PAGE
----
High prices and inflation in the United States continue to rise at a historic rate, according to a report released Thursday by the Department of Labor. As Russia’s invasion of Ukraine enters its third week, global markets grapple with higher costs for energy, food and consumer goods.
In the United States, the consumer price index – the rate at which consumer goods change over time – reached 7.9% in February, an increase of 0.8% from last month. That climb set a record not seen since 1982, according to the Bureau of Labor Statistics. A higher CPI indicates that the prices of everyday goods are higher, which tells economists that inflation is likely to occur.
For Richmond residents like Shaneka Charles, inflation means higher prices for car repairs, groceries, gas and diapers for her 2-year-old daughter.
“I was trying to get diapers for my daughter and the diapers are $11 to $12,” Charles told the Richmond Times-Dispatch. “I thought it was very steep.” According to Bloomberg, the average unit price of diapers increased by 14% in January 2021 compared to the previous year.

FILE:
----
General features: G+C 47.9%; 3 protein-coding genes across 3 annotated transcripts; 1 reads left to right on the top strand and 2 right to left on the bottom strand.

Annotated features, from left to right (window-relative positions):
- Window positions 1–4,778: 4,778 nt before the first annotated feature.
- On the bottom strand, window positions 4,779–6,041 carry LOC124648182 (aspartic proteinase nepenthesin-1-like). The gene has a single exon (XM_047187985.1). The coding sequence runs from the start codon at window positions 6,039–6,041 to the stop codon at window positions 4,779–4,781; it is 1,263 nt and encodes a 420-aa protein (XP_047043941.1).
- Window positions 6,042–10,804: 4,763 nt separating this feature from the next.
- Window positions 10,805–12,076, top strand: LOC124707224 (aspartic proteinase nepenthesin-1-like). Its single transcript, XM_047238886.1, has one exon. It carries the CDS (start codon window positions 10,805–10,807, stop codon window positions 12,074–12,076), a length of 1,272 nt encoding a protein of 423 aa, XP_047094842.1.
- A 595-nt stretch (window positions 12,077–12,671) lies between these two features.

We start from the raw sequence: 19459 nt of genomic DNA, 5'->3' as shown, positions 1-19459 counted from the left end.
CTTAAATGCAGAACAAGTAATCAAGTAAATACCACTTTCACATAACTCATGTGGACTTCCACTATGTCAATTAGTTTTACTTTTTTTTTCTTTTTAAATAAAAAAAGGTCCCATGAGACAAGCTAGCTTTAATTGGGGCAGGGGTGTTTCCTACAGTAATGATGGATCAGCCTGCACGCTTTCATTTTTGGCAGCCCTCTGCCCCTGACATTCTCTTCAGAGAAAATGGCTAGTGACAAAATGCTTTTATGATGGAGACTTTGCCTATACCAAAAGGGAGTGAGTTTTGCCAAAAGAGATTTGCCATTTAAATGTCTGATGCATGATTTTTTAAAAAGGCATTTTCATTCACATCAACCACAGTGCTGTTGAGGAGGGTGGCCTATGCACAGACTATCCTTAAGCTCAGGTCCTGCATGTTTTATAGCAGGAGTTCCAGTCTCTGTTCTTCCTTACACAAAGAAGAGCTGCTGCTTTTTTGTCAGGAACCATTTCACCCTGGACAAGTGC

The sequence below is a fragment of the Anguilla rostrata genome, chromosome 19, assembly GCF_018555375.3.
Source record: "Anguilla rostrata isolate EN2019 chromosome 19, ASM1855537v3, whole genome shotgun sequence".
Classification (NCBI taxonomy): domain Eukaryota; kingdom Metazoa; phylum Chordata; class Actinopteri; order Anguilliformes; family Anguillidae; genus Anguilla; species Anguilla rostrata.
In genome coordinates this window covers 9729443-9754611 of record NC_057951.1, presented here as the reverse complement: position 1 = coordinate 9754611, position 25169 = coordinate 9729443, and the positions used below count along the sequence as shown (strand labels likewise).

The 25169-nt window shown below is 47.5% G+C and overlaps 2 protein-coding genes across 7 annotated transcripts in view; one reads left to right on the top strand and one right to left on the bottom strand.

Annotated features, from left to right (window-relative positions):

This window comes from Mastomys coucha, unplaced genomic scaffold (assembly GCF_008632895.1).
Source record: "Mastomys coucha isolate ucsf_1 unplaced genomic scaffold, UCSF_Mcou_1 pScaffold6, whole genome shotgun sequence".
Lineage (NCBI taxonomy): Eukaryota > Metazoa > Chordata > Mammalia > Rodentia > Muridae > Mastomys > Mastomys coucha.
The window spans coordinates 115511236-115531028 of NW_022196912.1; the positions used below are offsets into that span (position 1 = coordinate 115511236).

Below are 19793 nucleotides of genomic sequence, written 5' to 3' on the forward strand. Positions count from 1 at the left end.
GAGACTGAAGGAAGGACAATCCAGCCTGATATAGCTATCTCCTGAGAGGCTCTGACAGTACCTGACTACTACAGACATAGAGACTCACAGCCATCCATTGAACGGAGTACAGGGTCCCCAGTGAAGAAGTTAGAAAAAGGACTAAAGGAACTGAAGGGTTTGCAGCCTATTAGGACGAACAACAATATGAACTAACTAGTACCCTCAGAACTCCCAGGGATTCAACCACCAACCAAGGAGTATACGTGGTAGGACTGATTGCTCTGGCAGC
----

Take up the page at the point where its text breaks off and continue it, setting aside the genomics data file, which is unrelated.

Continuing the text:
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Charles, who works in Richmond Public Schools Nutrition Services, lives in a South Side home with her husband. She said that between record fuel prices and the recent loss of food aid benefits, she wondered how to get out of this.
“I used to get food stamps, but I got cut off because I’m making too much money now,” Charles said. “Gasoline already costs close to $5, so for parents trying to get by, by the time you buy bread and butter, you don’t have enough. It’s really ridiculous,” she said.
Grocery prices have seen double-digit increases from a year ago, according to Numerator, a data and technology company that provides market research. In February, grocery prices rose 11.5% from a year earlier, up from the previous high of 8.7% reached in January.
From February 2021 to February 2022, gas increased by 38%, electricity increased by 9%, beef increased by 16.2% and used cars increased by 41.2%, according to statistics published by the Department of Labor.